When winter arrives, and the days get colder, many will pull their boats out of the water and put the fishing equipment away. However, if you’re not afraid to venture out, layer up on the clothing and put in a little work, this can be one of the best times to get out and go fishing! When you are the only boat on the water, like I have been many times, this leaves very little pressure on the fish.
As water temperatures continue to fall and we move into the winter months, fish activity will slow down as well. Fish are cold-blooded, so their body temperature will be the same as the water. The water temperature will also dictate how much, and how often, fish need to feed. Once the water temperature drops below 60 degrees, for example, the digestive process and activity level really slows down. A bass will still need to feed, but in cooler water, they become more lethargic and less active. This is very important to remember if you’re looking to cash in and make the best of your fishing days in the winter months.
Plants and aquatic vegetation usually die off in late fall/early winter, and bass will usually retreat out of the shallows to deeper water where the baitfish or food source is more plentiful, and water temps remain more stable. To find these fish, I use my electronic fish finder, which helps me quickly locate bass and the baitfish much quicker. If you don’t have fish finders, then it is helpful to find a good map and focus on deeper water, channel swings, or steeper bluff walls. Once you find where the fish are located, you will notice they are usually in a school.
At this point, I like to use a variety of finesse techniques to figure out what is working best. Downsizing is usually the key to getting more strikes in the winter months. One of my preferred methods would be the drop shot technique. This allows for a casting or vertical presentation that is hard to beat any time of the year. I prefer to rig the drop shot with a size 1 Trokar TK150 Drop Shot Hook and a ¼ ounce Drop Shot Weight. You can experiment with the weight depending on the depth and structure you are fishing. When it comes to the lure, I use a variety of soft plastics but stick with the 3” and 4” sizes. You may want to start off with a straight tail finesse worm, or a Shad Style bait like the Yamamoto Shad Worm.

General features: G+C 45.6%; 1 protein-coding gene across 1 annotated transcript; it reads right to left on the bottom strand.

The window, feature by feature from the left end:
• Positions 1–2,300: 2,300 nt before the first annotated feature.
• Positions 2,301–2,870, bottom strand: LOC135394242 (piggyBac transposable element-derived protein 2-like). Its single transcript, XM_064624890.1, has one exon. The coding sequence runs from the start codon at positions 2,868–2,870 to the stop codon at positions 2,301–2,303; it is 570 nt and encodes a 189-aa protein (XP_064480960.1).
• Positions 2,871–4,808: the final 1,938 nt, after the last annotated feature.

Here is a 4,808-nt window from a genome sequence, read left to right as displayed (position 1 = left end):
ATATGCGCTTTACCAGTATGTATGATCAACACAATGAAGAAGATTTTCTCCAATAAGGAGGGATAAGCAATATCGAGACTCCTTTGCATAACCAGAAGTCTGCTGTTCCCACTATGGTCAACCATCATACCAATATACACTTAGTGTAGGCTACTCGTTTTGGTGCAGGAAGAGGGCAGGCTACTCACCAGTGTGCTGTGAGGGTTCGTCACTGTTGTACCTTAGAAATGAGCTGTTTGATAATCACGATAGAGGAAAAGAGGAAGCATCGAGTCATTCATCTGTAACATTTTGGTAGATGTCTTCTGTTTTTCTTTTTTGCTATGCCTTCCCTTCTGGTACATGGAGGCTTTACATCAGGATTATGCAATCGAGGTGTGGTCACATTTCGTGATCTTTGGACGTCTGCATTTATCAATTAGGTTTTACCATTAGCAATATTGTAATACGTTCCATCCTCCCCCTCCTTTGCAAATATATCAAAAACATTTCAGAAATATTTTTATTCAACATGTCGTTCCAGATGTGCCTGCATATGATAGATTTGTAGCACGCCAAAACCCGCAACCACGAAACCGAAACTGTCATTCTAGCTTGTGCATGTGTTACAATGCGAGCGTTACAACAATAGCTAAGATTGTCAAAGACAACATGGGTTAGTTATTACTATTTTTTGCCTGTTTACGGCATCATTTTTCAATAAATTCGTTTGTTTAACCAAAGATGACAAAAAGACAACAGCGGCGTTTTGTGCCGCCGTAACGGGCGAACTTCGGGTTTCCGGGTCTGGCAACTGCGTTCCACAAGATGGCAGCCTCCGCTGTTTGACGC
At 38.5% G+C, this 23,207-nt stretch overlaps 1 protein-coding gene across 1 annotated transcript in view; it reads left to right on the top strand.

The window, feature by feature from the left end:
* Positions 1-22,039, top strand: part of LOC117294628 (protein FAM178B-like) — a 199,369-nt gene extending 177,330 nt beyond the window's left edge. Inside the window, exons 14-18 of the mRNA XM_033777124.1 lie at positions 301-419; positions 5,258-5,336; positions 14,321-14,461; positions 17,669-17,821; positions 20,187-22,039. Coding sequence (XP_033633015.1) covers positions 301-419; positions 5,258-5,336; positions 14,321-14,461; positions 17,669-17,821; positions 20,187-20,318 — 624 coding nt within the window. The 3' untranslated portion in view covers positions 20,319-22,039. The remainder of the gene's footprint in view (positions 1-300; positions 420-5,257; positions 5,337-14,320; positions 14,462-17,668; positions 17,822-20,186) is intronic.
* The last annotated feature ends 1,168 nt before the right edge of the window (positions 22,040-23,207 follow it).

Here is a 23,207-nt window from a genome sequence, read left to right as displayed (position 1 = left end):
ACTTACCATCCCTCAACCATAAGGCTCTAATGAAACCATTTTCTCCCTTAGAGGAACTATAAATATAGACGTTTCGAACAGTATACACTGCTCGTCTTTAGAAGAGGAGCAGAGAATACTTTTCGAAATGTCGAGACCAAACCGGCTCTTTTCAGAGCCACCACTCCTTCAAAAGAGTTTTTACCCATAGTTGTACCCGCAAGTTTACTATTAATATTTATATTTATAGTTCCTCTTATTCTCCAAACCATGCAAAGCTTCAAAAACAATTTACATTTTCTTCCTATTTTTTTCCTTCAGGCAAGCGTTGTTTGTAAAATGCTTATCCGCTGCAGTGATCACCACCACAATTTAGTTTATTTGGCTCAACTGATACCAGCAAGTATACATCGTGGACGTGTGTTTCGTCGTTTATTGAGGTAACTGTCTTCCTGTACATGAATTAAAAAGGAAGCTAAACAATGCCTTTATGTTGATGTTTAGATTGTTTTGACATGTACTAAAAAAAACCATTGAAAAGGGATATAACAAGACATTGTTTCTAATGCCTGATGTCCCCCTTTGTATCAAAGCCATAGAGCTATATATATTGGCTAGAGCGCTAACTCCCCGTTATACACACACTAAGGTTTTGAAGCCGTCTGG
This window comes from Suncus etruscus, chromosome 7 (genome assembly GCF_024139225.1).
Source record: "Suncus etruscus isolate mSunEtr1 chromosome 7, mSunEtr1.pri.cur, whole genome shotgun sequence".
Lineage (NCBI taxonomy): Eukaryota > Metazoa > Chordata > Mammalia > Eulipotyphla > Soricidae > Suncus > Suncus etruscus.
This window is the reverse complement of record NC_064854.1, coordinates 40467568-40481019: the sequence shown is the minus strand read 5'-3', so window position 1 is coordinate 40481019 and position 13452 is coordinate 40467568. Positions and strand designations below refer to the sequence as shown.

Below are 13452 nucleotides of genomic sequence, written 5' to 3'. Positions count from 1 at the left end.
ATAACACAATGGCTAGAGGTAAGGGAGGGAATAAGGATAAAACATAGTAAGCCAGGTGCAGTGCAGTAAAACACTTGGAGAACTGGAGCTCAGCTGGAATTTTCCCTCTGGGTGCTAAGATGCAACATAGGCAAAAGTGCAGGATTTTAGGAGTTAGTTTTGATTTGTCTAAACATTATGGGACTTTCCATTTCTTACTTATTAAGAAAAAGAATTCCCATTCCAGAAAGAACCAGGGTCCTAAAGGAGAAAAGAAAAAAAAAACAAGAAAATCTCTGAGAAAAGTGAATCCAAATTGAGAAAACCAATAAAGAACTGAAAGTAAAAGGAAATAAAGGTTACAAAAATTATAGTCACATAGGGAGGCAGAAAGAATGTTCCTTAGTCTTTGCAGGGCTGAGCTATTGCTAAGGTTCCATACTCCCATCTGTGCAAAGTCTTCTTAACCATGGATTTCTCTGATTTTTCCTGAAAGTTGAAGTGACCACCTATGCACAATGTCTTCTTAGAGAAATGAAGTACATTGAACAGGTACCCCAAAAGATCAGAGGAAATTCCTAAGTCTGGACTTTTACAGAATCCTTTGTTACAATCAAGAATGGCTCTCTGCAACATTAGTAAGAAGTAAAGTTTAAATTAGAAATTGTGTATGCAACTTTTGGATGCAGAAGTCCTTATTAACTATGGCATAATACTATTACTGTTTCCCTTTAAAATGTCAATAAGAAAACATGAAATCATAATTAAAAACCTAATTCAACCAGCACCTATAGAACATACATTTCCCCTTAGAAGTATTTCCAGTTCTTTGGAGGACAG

When you get a bite or find fish on your fish locator, try to experiment with color and different profiles before changing location. Don’t forget to mix it up and throw a jig as well. Jigs come in many varieties and sizes and can be deadly in the winter because you can cover a lot of water with a jig presentation. A jig works well because it mimics a crawfish moving slowly across the bottom. It is also a great lure to locate structure and can draw big bites.
Remember, it is best to be patient and move your presentation slowly. The distance separating casts should be closer and more methodical when fishing an area. There are many times when it may require several repeated casts to the same target in order to trigger a strike.
When it comes to my fishing line, I like to downsize to the lightest line I can get away with for my fishing situation. Fish can be very finicky in cold water and it’s critical that your presentation looks as natural as possible. If you’re fishing clear water, I recommend a fluorocarbon line such as Seaguar InvizX. The line is invisible to the fish, but remains supple in cold water, making it much easier to cast. In addition, there is no stretch in the line, so it can help you detect even the slightest of bites.
Using these few tips, you can hit the jackpot on your next fishing trip and might even end up being the only one on the water.